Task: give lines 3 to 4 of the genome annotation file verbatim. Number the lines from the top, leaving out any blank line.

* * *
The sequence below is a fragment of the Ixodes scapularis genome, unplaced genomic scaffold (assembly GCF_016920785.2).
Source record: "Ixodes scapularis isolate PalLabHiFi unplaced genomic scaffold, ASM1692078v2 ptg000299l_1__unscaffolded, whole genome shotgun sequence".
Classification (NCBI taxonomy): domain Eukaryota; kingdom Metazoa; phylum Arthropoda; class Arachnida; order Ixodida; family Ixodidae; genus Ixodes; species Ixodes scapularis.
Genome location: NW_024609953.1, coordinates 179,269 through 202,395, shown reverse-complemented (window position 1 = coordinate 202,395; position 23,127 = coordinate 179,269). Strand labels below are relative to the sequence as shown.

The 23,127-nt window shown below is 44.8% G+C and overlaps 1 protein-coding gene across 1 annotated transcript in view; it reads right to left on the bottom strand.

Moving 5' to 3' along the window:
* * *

Classification (NCBI taxonomy): domain Eukaryota; kingdom Metazoa; phylum Arthropoda; class Arachnida; order Ixodida; family Ixodidae; genus Ixodes; species Ixodes scapularis.
Genome location: NW_024609953.1, coordinates 179,269 through 202,395, shown reverse-complemented (window position 1 = coordinate 202,395; position 23,127 = coordinate 179,269). Strand labels below are relative to the sequence as shown.